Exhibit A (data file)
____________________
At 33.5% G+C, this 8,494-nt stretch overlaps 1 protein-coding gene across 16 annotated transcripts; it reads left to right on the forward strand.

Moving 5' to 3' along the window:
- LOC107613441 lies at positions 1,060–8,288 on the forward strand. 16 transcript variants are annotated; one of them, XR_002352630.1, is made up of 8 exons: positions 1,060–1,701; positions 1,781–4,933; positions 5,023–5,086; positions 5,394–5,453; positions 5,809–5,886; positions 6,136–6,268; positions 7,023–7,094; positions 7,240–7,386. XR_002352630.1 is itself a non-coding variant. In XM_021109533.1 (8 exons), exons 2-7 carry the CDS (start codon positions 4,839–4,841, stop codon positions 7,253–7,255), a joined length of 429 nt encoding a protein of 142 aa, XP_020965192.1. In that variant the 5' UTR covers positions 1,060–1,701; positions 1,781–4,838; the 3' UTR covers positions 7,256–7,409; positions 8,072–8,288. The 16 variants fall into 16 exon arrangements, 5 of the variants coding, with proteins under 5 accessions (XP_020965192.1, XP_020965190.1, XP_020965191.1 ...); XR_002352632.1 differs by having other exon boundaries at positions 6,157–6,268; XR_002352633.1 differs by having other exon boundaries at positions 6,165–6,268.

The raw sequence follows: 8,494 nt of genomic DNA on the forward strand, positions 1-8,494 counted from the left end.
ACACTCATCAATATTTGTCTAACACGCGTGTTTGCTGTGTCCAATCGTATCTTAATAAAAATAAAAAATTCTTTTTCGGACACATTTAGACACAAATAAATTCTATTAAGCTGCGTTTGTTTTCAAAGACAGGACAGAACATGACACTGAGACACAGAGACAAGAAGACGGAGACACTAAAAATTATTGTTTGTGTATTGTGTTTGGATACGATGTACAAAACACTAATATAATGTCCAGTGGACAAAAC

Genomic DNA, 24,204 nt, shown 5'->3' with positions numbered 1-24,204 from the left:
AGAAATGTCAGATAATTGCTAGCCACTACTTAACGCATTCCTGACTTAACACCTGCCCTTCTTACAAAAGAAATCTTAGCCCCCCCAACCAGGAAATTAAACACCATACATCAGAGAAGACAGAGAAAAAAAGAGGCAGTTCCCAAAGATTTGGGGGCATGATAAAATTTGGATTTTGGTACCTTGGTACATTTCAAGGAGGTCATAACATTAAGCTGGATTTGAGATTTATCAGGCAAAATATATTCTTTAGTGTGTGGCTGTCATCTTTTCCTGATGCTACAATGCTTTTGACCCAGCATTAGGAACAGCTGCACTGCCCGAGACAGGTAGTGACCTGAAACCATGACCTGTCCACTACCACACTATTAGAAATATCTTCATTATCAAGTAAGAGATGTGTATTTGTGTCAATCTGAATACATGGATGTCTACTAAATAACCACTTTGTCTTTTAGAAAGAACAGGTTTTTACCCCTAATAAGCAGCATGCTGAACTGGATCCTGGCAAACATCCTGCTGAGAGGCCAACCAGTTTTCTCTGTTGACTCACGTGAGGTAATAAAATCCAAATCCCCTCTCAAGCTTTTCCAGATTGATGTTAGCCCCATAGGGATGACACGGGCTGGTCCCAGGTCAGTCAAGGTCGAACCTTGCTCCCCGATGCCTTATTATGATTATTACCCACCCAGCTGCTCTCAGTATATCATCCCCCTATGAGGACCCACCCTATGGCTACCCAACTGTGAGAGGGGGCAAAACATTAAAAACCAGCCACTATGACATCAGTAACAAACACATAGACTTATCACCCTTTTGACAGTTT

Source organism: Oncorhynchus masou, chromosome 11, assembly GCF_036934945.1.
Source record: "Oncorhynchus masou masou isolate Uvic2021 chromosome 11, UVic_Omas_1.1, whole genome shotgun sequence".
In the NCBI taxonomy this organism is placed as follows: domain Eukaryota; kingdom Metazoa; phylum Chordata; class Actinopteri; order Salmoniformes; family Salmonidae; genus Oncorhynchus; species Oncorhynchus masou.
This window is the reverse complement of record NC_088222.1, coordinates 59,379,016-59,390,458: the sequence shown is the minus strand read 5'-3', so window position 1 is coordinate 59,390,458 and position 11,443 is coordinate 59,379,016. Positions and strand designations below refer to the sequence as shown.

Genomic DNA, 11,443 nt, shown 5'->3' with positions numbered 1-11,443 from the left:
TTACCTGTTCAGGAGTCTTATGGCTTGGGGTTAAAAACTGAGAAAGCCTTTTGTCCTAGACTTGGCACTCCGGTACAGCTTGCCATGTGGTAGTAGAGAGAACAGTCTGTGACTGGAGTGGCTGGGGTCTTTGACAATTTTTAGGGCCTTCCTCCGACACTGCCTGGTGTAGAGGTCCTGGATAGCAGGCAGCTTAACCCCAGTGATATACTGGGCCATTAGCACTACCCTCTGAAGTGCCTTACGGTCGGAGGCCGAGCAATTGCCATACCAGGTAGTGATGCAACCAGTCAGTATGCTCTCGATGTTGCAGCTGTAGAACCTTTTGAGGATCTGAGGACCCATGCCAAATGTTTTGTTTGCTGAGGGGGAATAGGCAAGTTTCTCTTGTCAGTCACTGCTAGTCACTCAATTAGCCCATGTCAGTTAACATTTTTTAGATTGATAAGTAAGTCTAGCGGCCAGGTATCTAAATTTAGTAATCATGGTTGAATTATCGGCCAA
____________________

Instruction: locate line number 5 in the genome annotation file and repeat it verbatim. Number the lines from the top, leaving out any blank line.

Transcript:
ACACTCATCAATATTTGTCTAACACGCGTGTTTGCTGTGTCCAATCGTATCTTAATAAAAATAAAAAATTCTTTTTCGGACACATTTAGACACAAATAAATTCTATTAAGCTGCGTTTGTTTTCAAAGACAGGACAGAACATGACACTGAGACACAGAGACAAGAAGACGGAGACACTAAAAATTATTGTTTGTGTATTGTGTTTGGATACGATGTACAAAACACTAATATAATGTCCAGTGGACAAAAC